Commuting time may disadvantage job applicants in DC, according to new study

– Researchers at the University of Notre Dame conducted a study in the District to discover if low-wage employers care about where employees live. They applied for jobs in what they call “DC’s core” with fictional resumes, and found that employees were more likely to respond to people who were living in nearby affluent neighborhoods. (Citylab, 8/30)

“You can imagine this world in which particular locations become self-perpetuating concentrations of poverty, because they have limited access to jobs, because it’s hard to physically move from one place to the other, and employers know that—so they look at the resumé and say, “Aah, Alabama Avenue, I’m not sure if that person can make it up here reliably, I think I’ll take the person who lives a little bit closer,” David C. Phillips [lead researcher] said. “So you can have a situation where the person moves to a low-income neighborhood because they’re poor, and they end up remaining in that situation because of where they live.”

– Northern Virginia leaders to Richmond: Give us back our road money (WaPo, 8/29)

EDUCATION | The Gates Foundation has announced that it will change the way it invests in public education. They will now seek to support educators doing work that already has shown progress. (Los Angeles Times, 8/28)

FOOD INSECURITY | Jennifer Montgomery, executive director of Loudoun Hunger Relief, and Trish McNeal, development director of Loudoun Hunger Relief, discuss how they increased their annual distribution of fresh fruits and vegetables over three years on Northern Virginia Health Foundation‘s blog. (NVHF Blog, 8/23)

PHILANTHROPY | Anand Giridharadas, author of the new book Winners Take All: The Elite Charade of Changing the World, about elite philanthropists who “present themselves as society’s saviors yet fight the taxes, regulation, and government efforts that would fix the economy’s structural issues — and hurt their bank accounts,” discusses his book with the Chronicle of Philanthropy here. (Chronicle, 8/28)

– The average maximum daily wage for incarcerated individuals working non-industry jobs is $3.45, and those who were recently fighting a wildfire in California with firefighters were only paid $2 a day. This is how the US uses prison labor. (Citylab, 8/28)

– Discovery Communications To Lay Off More than 200 Employees in October (Bethesda Beat, 8/29)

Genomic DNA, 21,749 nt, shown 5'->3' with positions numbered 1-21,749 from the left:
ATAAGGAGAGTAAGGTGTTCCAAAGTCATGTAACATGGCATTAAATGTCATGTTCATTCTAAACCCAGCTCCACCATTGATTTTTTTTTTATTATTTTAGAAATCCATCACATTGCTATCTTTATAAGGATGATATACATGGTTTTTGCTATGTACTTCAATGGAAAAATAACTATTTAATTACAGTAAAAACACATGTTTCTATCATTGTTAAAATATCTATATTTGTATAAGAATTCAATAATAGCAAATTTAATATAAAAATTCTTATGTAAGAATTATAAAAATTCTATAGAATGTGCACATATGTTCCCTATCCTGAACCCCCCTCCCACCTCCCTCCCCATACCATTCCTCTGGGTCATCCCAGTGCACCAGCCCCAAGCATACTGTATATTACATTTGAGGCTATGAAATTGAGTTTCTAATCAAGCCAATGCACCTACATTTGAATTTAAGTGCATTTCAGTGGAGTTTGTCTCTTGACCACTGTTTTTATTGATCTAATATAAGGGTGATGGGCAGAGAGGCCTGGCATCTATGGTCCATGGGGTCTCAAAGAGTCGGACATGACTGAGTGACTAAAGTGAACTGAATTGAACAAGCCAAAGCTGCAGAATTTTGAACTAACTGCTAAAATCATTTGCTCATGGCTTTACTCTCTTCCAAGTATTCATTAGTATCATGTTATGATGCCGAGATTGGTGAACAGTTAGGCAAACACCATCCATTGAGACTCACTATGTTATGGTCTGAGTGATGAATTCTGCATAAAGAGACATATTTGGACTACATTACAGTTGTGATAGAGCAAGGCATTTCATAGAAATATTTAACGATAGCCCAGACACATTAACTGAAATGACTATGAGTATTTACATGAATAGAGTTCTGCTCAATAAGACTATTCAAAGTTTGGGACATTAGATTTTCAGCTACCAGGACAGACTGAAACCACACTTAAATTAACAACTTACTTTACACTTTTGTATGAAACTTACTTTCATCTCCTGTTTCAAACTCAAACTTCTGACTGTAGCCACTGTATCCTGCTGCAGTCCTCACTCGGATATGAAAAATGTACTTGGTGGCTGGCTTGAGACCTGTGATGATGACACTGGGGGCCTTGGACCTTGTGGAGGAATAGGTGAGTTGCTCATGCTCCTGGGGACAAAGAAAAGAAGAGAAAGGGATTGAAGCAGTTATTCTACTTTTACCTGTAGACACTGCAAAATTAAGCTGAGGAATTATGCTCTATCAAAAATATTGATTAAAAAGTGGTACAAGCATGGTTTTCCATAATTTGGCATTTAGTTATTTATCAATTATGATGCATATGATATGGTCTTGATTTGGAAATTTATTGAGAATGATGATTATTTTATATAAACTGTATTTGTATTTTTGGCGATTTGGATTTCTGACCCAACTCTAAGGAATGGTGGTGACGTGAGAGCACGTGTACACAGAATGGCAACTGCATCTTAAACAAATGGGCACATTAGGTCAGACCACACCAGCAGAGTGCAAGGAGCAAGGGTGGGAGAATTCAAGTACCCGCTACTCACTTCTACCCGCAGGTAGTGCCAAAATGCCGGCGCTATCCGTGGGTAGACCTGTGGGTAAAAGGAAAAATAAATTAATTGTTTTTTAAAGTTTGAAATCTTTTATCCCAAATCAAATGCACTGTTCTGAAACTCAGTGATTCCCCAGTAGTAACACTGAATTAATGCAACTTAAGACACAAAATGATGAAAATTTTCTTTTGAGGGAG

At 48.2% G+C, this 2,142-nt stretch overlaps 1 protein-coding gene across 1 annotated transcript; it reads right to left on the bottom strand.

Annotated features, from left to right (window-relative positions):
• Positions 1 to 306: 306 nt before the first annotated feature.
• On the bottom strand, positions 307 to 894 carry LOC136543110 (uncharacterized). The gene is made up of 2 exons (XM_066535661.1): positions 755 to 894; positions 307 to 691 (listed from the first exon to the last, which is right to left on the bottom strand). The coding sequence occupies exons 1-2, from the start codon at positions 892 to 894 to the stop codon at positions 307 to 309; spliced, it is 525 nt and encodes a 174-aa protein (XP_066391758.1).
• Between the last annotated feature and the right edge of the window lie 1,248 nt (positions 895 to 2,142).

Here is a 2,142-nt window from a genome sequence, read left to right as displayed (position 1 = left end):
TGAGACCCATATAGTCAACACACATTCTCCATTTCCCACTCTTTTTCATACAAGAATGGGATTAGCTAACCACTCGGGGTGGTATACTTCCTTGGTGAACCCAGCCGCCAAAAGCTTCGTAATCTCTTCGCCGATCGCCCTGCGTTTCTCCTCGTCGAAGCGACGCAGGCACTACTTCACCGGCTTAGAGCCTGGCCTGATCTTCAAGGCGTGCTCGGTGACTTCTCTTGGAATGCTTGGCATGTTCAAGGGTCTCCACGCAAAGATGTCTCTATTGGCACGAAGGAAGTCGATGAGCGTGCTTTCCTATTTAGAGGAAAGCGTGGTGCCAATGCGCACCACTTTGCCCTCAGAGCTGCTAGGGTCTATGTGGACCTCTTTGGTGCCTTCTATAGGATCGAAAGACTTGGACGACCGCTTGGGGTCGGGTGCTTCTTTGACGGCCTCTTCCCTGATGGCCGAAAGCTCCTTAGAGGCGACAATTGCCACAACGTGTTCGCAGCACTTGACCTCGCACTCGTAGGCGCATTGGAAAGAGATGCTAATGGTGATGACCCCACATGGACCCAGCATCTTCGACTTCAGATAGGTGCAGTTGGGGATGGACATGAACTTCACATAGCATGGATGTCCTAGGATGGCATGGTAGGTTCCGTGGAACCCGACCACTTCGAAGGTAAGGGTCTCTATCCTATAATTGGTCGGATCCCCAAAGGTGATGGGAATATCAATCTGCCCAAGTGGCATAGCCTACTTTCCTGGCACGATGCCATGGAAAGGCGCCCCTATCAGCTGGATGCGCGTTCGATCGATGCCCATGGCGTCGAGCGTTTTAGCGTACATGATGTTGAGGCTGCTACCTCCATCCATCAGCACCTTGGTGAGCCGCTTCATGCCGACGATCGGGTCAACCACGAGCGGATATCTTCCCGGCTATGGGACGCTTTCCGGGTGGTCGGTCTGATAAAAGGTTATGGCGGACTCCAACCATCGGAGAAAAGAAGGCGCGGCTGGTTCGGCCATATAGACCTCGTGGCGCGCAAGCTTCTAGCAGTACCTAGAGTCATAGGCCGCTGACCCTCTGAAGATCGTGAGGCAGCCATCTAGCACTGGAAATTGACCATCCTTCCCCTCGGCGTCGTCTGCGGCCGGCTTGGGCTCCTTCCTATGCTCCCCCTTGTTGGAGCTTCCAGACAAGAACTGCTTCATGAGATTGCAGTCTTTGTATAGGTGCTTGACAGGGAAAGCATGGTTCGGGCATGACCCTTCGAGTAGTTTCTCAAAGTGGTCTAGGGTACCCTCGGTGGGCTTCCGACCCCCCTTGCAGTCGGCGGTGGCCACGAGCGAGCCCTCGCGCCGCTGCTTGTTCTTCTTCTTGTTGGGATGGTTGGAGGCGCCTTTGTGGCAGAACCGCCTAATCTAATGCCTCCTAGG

Social Sector Job Openings 

Development Manager | Grantmakers for Effective Organizations– New!
Vice-President for Development and Communications | Coalition for Nonprofit Housing and Economic Development (CNHED)– New!
Development Manager | Leadership Greater Washington– New!
Senior Managing Director, Finance & Operations | Flamboyan Foundation
Institutional Giving Associate | Brady Campaign & Center to Prevent Gun Violence
Director, Institutional Giving | Brady Campaign & Center to Prevent Gun Violence
Events Manager | Public Welfare Foundation
Major Gifts Officer | L’Arche Greater Washington D.C.
Manager of Program & Evaluation Services | BoardSource
Programs Officer | DC Bar Foundation
Grant Advisor | Hattie M. Strong Foundation
Grants Associate | The Morris & Gwendolyn Cafritz Foundation
Executive Vice President, Development and Communications | Northern Virginia Family Service
Director, Corporate and Foundation Relations | Northern Virginia Family Service
Adult Education Specialist | BoardSource
Senior Director, Evaluation and Learning | Flamboyan Foundation
Major Gifts Officer | Food & Friends
Associate, Resource Development | Flamboyan Foundation
Part-Time Program Administrator for the Bernie Scholarship Awards Program | Greater Washington Community Foundation
Membership Development Manager | Exponent Philanthropy
Senior Manager of Policy | United Philanthropy Forum

Hiring? Post your job on WRAG’s job board and get it included in the Daily! Free for members; $60/60 days for non-members. Details here.

Community Calendar

To add an event to WRAG’s community calendar, email Rebekah Seder. Click here to view the community calendar.

The Daily will be back on Tuesday!

Can you spot the animal’s on New York City’s subway map?

– Kendra